On This Day, March 10, 1776 – Thomas Paine Offers the Colonies a Bit of ‘Common Sense’
1776 – “Common Sense” by Thomas Paine was published.
Common Sense was a pamphlet written by Thomas Paine in 1775–76 that inspired people in the Thirteen Colonies to declare and fight for independence from Great Britain in the summer of 1776. The pamphlet explained the advantages of and the need for immediate independence in clear, simple language.
It was published anonymously on January 10, 1776, at the beginning of the American Revolution and became an immediate sensation. It was sold and distributed widely and read aloud at taverns and meeting places.
Washington had it read to all his troops, which at the time had surrounded the British army in Boston. In proportion to the population of the colonies at that time (2.5 million), it had the largest sale and circulation of any book published in American history. As of 2006, it remains the all-time best selling American title.
Common Sense presented the American colonists with an argument for freedom from British rule at a time when the question of whether or not to seek independence was the central issue of the day. Paine wrote and reasoned in a style that common people understood. Foregoing the philosophical and Latin references used by Enlightenment era writers, he structured Common Sense as if it were a sermon, and relied on Biblical references to make his case to the people.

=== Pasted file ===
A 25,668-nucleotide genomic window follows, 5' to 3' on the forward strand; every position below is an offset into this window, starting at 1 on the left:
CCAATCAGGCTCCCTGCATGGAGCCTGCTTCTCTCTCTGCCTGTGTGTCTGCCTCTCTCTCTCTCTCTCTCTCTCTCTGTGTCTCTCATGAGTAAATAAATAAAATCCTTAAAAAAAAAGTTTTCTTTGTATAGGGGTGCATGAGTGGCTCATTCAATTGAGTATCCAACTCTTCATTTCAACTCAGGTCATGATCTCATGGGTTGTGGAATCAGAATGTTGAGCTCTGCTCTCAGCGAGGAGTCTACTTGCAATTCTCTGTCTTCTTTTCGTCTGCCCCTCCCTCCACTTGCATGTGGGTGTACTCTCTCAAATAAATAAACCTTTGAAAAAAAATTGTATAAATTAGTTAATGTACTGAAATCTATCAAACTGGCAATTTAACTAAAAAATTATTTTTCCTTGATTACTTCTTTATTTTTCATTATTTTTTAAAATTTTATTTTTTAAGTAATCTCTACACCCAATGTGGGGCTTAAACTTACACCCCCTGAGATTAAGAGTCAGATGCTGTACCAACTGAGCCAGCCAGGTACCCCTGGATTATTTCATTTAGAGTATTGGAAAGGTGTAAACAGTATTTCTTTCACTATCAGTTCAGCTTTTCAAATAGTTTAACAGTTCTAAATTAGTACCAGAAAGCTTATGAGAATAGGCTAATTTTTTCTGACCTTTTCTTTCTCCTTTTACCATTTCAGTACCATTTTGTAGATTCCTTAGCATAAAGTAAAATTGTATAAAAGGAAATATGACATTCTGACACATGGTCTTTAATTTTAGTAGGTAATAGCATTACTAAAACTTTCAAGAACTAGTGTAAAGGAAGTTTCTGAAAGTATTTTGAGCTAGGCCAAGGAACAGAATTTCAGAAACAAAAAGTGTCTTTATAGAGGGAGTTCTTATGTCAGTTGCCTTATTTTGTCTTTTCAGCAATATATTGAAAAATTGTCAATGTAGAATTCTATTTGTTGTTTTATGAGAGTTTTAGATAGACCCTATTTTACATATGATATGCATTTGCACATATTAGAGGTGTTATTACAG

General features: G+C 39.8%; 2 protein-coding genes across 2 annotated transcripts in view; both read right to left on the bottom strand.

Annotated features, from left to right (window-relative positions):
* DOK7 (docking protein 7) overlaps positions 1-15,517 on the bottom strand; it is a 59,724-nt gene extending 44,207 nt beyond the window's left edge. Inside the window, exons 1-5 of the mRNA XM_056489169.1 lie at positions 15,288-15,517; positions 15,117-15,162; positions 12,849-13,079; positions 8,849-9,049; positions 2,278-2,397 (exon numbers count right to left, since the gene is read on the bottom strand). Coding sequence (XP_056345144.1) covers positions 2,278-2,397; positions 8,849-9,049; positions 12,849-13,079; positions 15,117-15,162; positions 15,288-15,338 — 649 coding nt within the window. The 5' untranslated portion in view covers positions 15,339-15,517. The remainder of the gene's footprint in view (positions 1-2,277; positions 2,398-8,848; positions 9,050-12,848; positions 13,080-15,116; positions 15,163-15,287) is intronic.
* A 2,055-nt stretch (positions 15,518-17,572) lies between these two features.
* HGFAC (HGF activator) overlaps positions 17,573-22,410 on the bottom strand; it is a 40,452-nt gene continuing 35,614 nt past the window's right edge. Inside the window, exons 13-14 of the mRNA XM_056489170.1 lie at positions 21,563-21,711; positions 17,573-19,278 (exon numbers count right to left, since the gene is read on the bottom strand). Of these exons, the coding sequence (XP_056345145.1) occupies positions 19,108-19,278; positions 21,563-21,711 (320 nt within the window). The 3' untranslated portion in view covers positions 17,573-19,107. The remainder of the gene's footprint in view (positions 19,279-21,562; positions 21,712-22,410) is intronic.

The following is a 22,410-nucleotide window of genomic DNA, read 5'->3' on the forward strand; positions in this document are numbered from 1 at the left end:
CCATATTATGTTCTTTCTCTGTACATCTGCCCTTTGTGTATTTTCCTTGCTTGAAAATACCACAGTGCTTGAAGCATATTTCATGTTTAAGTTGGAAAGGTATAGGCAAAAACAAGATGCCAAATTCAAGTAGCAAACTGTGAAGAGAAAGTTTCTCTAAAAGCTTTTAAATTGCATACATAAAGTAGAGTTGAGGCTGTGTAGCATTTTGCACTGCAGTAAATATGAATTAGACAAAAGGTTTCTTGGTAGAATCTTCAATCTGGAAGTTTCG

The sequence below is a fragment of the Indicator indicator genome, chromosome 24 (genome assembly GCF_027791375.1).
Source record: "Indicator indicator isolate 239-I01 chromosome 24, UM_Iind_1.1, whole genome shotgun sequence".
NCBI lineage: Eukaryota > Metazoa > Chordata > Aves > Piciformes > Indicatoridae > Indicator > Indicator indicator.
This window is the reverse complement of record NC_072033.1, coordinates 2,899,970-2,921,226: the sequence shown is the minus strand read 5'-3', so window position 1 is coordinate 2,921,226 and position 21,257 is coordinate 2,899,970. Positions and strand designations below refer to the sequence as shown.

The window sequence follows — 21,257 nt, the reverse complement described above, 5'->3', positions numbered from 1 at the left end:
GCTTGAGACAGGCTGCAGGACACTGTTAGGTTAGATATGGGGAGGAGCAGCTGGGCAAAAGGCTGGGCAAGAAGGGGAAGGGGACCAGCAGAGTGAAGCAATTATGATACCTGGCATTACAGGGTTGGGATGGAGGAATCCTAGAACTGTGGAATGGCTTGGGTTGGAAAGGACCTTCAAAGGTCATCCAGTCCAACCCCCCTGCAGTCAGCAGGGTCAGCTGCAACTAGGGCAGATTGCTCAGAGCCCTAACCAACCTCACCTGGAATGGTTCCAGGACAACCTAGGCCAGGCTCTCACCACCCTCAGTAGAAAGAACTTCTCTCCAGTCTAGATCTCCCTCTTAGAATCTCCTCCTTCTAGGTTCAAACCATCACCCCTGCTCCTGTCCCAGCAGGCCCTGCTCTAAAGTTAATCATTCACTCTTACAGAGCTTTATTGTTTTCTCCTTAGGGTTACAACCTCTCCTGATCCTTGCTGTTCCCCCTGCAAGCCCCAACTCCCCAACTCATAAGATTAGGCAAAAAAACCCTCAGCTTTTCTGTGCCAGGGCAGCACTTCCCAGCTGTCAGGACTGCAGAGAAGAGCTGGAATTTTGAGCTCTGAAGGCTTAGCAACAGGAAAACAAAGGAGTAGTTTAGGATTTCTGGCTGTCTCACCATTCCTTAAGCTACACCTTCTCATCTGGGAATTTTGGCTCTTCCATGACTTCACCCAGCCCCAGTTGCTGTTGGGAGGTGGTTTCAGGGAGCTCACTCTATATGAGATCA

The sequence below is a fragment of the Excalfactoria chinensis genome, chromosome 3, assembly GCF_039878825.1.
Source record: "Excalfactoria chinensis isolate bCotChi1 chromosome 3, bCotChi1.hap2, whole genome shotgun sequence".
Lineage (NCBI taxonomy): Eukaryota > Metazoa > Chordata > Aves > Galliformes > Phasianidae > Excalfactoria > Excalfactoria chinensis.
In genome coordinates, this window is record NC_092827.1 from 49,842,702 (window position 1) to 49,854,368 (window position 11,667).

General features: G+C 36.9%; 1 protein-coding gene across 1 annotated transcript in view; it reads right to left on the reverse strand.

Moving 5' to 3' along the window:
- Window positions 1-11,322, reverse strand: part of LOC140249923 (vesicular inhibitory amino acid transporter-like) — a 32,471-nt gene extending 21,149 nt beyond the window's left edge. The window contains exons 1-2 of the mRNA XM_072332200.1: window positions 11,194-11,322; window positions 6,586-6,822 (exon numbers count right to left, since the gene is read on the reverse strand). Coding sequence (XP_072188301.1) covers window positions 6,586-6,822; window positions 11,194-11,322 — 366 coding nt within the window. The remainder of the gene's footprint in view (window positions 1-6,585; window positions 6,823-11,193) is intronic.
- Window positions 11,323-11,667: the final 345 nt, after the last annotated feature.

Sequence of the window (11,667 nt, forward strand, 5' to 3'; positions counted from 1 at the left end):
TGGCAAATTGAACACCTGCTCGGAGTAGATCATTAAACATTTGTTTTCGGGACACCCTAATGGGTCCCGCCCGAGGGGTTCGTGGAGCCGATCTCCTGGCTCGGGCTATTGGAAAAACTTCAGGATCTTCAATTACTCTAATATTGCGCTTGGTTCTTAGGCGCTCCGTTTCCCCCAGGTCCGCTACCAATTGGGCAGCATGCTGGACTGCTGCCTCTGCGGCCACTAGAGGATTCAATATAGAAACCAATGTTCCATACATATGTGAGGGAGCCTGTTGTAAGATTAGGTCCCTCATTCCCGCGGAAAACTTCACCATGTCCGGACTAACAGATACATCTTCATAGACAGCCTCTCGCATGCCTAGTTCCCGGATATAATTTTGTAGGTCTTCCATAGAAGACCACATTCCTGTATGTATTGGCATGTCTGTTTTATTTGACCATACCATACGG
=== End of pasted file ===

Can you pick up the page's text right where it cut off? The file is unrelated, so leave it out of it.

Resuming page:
He connected independence with common dissenting Protestant beliefs as a means to present a distinctly American political identity. Historian Gordon S. Wood described Common Sense as “the most incendiary and popular pamphlet of the entire revolutionary era”.
1629 – England’s King Charles I dissolved Parliament and did not call it back for 11 years.
1656 – In the American colony of Virginia, suffrage was extended to all free men regardless of their religion.
1785 – Thomas Jefferson was appointed minister to France. He succeeded Benjamin Franklin.
1804 – The formal ceremonies transferring the Louisiana Purchase from France to the U.S. took place in St. Louis.
1814 – In France, Napoleon Bonaparte was defeated by a combined Allied Army at the battle of Laon.
1849 – Abraham Lincoln applied for a patent for a device to lift vessels over shoals by means of inflated cylinders.
1864 – Ulysses S. Grant became commander of the Union armies.
1876 – Alexander Graham Bell made the first successful call with the telephone. He spoke the words “Mr. Watson, come here, I want to see you.”
1893 – New Mexico State University canceled its first graduation ceremony because the only graduate was robbed and killed the night before.
1927 – Prussia lifted its Nazi ban allowing Adolf Hitler to speak in public.
1945 – American B-29 bombers attacked Tokyo, Japan, 100,000 were killed.
1947 – The Big Four met in Moscow to discuss the future of Germany.
1965 – Walter Matthau and Art Carney opened in “The Odd Couple“. It later became a hit on television.
1966 – France withdrew from NATO’s military command to protest U.S. dominance of the alliance and asked NATO to move its headquarters from Paris.
1969 – James Earl Ray pled guilty in Memphis, TN, to the assassination of Martin Luther King Jr. Ray later repudiated the guilty plea and maintained his innocence until his death in April of 1998.
1971 – The U.S. Senate approved an amendment to lower the voting age to 18.
1980 – Iran’s leader, Ayatollah Khomeini, lent his support to the militants holding American hostages in Tehran.
1998 – U.S. troops in the Persian Gulf began receiving the first vaccinations against anthrax.
Source: On-This-Day.com; Wikipedia.org